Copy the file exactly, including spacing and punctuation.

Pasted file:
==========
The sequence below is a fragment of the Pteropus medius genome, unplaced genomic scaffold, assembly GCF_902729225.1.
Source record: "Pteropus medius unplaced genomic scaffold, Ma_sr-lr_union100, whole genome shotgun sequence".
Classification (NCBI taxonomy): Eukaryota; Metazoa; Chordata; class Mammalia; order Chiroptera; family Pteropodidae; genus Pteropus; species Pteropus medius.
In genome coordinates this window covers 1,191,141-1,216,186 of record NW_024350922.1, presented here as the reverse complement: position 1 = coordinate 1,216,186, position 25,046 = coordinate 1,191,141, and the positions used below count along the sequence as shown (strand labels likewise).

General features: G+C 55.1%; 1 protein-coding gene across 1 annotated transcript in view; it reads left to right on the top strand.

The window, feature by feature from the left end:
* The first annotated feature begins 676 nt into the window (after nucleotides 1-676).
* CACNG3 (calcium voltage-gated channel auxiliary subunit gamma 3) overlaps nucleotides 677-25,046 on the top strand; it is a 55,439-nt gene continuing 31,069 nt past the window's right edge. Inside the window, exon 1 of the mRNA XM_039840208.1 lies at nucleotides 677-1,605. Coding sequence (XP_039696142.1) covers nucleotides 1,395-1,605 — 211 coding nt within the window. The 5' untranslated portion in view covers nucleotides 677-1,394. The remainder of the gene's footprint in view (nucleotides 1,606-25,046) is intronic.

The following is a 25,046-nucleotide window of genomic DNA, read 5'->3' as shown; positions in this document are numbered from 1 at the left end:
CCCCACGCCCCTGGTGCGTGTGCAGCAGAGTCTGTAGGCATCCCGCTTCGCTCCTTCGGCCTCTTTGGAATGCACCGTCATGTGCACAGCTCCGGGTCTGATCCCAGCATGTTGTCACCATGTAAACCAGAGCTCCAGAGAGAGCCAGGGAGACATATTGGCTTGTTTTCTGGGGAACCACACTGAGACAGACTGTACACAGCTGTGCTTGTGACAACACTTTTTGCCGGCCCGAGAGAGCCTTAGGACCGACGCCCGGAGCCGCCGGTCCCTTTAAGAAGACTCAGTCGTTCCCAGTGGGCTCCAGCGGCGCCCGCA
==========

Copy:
The sequence below is a fragment of the Pteropus medius genome, unplaced genomic scaffold, assembly GCF_902729225.1.
Source record: "Pteropus medius unplaced genomic scaffold, Ma_sr-lr_union100, whole genome shotgun sequence".
Classification (NCBI taxonomy): Eukaryota; Metazoa; Chordata; class Mammalia; order Chiroptera; family Pteropodidae; genus Pteropus; species Pteropus medius.
In genome coordinates this window covers 1,191,141-1,216,186 of record NW_024350922.1, presented here as the reverse complement: position 1 = coordinate 1,216,186, position 25,046 = coordinate 1,191,141, and the positions used below count along the sequence as shown (strand labels likewise).

General features: G+C 55.1%; 1 protein-coding gene across 1 annotated transcript in view; it reads left to right on the top strand.

The window, feature by feature from the left end:
* The first annotated feature begins 676 nt into the window (after nucleotides 1-676).
* CACNG3 (calcium voltage-gated channel auxiliary subunit gamma 3) overlaps nucleotides 677-25,046 on the top strand; it is a 55,439-nt gene continuing 31,069 nt past the window's right edge. Inside the window, exon 1 of the mRNA XM_039840208.1 lies at nucleotides 677-1,605. Coding sequence (XP_039696142.1) covers nucleotides 1,395-1,605 — 211 coding nt within the window. The 5' untranslated portion in view covers nucleotides 677-1,394. The remainder of the gene's footprint in view (nucleotides 1,606-25,046) is intronic.

The following is a 25,046-nucleotide window of genomic DNA, read 5'->3' as shown; positions in this document are numbered from 1 at the left end:
CCCCACGCCCCTGGTGCGTGTGCAGCAGAGTCTGTAGGCATCCCGCTTCGCTCCTTCGGCCTCTTTGGAATGCACCGTCATGTGCACAGCTCCGGGTCTGATCCCAGCATGTTGTCACCATGTAAACCAGAGCTCCAGAGAGAGCCAGGGAGACATATTGGCTTGTTTTCTGGGGAACCACACTGAGACAGACTGTACACAGCTGTGCTTGTGACAACACTTTTTGCCGGCCCGAGAGAGCCTTAGGACCGACGCCCGGAGCCGCCGGTCCCTTTAAGAAGACTCAGTCGTTCCCAGTGGGCTCCAGCGGCGCCCGCA